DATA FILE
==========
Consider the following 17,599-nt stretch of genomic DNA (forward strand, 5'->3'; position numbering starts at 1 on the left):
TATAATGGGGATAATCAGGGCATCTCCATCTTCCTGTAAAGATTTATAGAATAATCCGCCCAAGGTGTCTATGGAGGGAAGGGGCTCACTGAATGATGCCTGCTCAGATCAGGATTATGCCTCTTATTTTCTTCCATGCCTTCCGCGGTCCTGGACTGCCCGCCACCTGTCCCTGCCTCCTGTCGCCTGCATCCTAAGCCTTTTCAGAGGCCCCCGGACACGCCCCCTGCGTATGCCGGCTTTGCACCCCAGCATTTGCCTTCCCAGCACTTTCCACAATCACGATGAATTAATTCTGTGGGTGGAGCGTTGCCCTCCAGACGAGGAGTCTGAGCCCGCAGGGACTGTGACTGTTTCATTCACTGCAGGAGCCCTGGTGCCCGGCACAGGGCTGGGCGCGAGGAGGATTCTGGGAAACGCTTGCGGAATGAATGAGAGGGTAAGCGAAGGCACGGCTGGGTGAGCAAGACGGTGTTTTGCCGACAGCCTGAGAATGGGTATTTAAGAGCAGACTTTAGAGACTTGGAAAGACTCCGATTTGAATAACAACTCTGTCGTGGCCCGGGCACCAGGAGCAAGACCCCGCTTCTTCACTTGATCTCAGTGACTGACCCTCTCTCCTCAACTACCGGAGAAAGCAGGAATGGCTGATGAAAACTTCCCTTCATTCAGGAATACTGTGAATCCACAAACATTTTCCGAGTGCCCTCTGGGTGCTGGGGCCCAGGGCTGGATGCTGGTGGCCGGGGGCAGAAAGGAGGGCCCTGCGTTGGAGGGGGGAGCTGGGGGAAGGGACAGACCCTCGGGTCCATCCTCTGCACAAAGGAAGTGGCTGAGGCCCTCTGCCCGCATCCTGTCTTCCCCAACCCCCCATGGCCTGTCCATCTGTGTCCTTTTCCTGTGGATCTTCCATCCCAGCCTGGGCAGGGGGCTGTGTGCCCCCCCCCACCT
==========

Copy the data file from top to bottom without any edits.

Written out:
Consider the following 17,599-nt stretch of genomic DNA (forward strand, 5'->3'; position numbering starts at 1 on the left):
TATAATGGGGATAATCAGGGCATCTCCATCTTCCTGTAAAGATTTATAGAATAATCCGCCCAAGGTGTCTATGGAGGGAAGGGGCTCACTGAATGATGCCTGCTCAGATCAGGATTATGCCTCTTATTTTCTTCCATGCCTTCCGCGGTCCTGGACTGCCCGCCACCTGTCCCTGCCTCCTGTCGCCTGCATCCTAAGCCTTTTCAGAGGCCCCCGGACACGCCCCCTGCGTATGCCGGCTTTGCACCCCAGCATTTGCCTTCCCAGCACTTTCCACAATCACGATGAATTAATTCTGTGGGTGGAGCGTTGCCCTCCAGACGAGGAGTCTGAGCCCGCAGGGACTGTGACTGTTTCATTCACTGCAGGAGCCCTGGTGCCCGGCACAGGGCTGGGCGCGAGGAGGATTCTGGGAAACGCTTGCGGAATGAATGAGAGGGTAAGCGAAGGCACGGCTGGGTGAGCAAGACGGTGTTTTGCCGACAGCCTGAGAATGGGTATTTAAGAGCAGACTTTAGAGACTTGGAAAGACTCCGATTTGAATAACAACTCTGTCGTGGCCCGGGCACCAGGAGCAAGACCCCGCTTCTTCACTTGATCTCAGTGACTGACCCTCTCTCCTCAACTACCGGAGAAAGCAGGAATGGCTGATGAAAACTTCCCTTCATTCAGGAATACTGTGAATCCACAAACATTTTCCGAGTGCCCTCTGGGTGCTGGGGCCCAGGGCTGGATGCTGGTGGCCGGGGGCAGAAAGGAGGGCCCTGCGTTGGAGGGGGGAGCTGGGGGAAGGGACAGACCCTCGGGTCCATCCTCTGCACAAAGGAAGTGGCTGAGGCCCTCTGCCCGCATCCTGTCTTCCCCAACCCCCCATGGCCTGTCCATCTGTGTCCTTTTCCTGTGGATCTTCCATCCCAGCCTGGGCAGGGGGCTGTGTGCCCCCCCCCACCT